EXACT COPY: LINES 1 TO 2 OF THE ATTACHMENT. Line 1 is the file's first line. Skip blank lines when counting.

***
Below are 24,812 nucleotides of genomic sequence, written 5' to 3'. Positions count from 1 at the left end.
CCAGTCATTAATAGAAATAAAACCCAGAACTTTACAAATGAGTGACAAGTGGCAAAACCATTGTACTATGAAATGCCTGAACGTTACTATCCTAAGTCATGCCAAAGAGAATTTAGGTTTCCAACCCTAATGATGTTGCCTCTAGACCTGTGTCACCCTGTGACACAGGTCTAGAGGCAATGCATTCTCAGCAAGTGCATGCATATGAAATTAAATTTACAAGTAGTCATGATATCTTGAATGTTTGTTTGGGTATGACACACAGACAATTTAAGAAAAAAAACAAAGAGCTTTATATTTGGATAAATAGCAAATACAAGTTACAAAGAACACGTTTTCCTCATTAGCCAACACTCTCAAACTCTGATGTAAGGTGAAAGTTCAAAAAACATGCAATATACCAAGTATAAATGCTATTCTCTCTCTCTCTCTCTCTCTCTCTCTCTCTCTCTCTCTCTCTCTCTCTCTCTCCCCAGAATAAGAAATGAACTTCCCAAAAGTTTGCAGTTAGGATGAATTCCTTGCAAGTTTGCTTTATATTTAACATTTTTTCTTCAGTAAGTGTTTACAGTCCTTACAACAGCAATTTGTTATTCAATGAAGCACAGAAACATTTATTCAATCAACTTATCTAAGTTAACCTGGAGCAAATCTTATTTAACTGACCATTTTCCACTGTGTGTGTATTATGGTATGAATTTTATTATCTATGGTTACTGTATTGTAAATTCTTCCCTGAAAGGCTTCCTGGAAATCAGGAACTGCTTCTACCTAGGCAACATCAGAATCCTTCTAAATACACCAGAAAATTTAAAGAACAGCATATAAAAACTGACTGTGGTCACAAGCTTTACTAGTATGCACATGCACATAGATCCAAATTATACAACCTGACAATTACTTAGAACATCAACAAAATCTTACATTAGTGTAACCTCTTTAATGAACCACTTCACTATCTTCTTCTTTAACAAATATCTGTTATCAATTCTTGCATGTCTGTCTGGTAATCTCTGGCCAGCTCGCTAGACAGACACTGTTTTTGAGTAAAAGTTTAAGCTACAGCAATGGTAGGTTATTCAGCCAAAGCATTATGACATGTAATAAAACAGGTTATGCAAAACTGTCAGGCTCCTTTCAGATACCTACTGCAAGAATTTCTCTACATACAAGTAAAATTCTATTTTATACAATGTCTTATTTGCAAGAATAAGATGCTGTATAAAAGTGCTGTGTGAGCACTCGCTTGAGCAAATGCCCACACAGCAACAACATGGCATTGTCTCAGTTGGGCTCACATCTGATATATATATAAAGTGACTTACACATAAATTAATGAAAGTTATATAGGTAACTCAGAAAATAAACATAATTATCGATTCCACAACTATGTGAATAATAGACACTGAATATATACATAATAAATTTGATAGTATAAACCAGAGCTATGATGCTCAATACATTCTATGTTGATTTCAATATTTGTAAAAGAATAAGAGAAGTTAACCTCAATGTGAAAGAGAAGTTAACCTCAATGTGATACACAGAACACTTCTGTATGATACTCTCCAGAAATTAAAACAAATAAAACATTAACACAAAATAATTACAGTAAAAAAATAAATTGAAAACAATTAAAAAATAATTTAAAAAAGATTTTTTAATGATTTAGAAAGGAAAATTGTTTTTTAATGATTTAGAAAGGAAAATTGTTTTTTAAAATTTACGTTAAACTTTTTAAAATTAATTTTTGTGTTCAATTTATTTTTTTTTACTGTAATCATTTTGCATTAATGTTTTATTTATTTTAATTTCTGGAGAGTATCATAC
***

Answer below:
Below are 24,812 nucleotides of genomic sequence, written 5' to 3'. Positions count from 1 at the left end.
CCAGTCATTAATAGAAATAAAACCCAGAACTTTACAAATGAGTGACAAGTGGCAAAACCATTGTACTATGAAATGCCTGAACGTTACTATCCTAAGTCATGCCAAAGAGAATTTAGGTTTCCAACCCTAATGATGTTGCCTCTAGACCTGTGTCACCCTGTGACACAGGTCTAGAGGCAATGCATTCTCAGCAAGTGCATGCATATGAAATTAAATTTACAAGTAGTCATGATATCTTGAATGTTTGTTTGGGTATGACACACAGACAATTTAAGAAAAAAAACAAAGAGCTTTATATTTGGATAAATAGCAAATACAAGTTACAAAGAACACGTTTTCCTCATTAGCCAACACTCTCAAACTCTGATGTAAGGTGAAAGTTCAAAAAACATGCAATATACCAAGTATAAATGCTATTCTCTCTCTCTCTCTCTCTCTCTCTCTCTCTCTCTCTCTCTCTCTCTCTCTCTCCCCAGAATAAGAAATGAACTTCCCAAAAGTTTGCAGTTAGGATGAATTCCTTGCAAGTTTGCTTTATATTTAACATTTTTTCTTCAGTAAGTGTTTACAGTCCTTACAACAGCAATTTGTTATTCAATGAAGCACAGAAACATTTATTCAATCAACTTATCTAAGTTAACCTGGAGCAAATCTTATTTAACTGACCATTTTCCACTGTGTGTGTATTATGGTATGAATTTTATTATCTATGGTTACTGTATTGTAAATTCTTCCCTGAAAGGCTTCCTGGAAATCAGGAACTGCTTCTACCTAGGCAACATCAGAATCCTTCTAAATACACCAGAAAATTTAAAGAACAGCATATAAAAACTGACTGTGGTCACAAGCTTTACTAGTATGCACATGCACATAGATCCAAATTATACAACCTGACAATTACTTAGAACATCAACAAAATCTTACATTAGTGTAACCTCTTTAATGAACCACTTCACTATCTTCTTCTTTAACAAATATCTGTTATCAATTCTTGCATGTCTGTCTGGTAATCTCTGGCCAGCTCGCTAGACAGACACTGTTTTTGAGTAAAAGTTTAAGCTACAGCAATGGTAGGTTATTCAGCCAAAGCATTATGACATGTAATAAAACAGGTTATGCAAAACTGTCAGGCTCCTTTCAGATACCTACTGCAAGAATTTCTCTACATACAAGTAAAATTCTATTTTATACAATGTCTTATTTGCAAGAATAAGATGCTGTATAAAAGTGCTGTGTGAGCACTCGCTTGAGCAAATGCCCACACAGCAACAACATGGCATTGTCTCAGTTGGGCTCACATCTGATATATATATAAAGTGACTTACACATAAATTAATGAAAGTTATATAGGTAACTCAGAAAATAAACATAATTATCGATTCCACAACTATGTGAATAATAGACACTGAATATATACATAATAAATTTGATAGTATAAACCAGAGCTATGATGCTCAATACATTCTATGTTGATTTCAATATTTGTAAAAGAATAAGAGAAGTTAACCTCAATGTGAAAGAGAAGTTAACCTCAATGTGATACACAGAACACTTCTGTATGATACTCTCCAGAAATTAAAACAAATAAAACATTAACACAAAATAATTACAGTAAAAAAATAAATTGAAAACAATTAAAAAATAATTTAAAAAAGATTTTTTAATGATTTAGAAAGGAAAATTGTTTTTTAATGATTTAGAAAGGAAAATTGTTTTTTAAAATTTACGTTAAACTTTTTAAAATTAATTTTTGTGTTCAATTTATTTTTTTTTACTGTAATCATTTTGCATTAATGTTTTATTTATTTTAATTTCTGGAGAGTATCATAC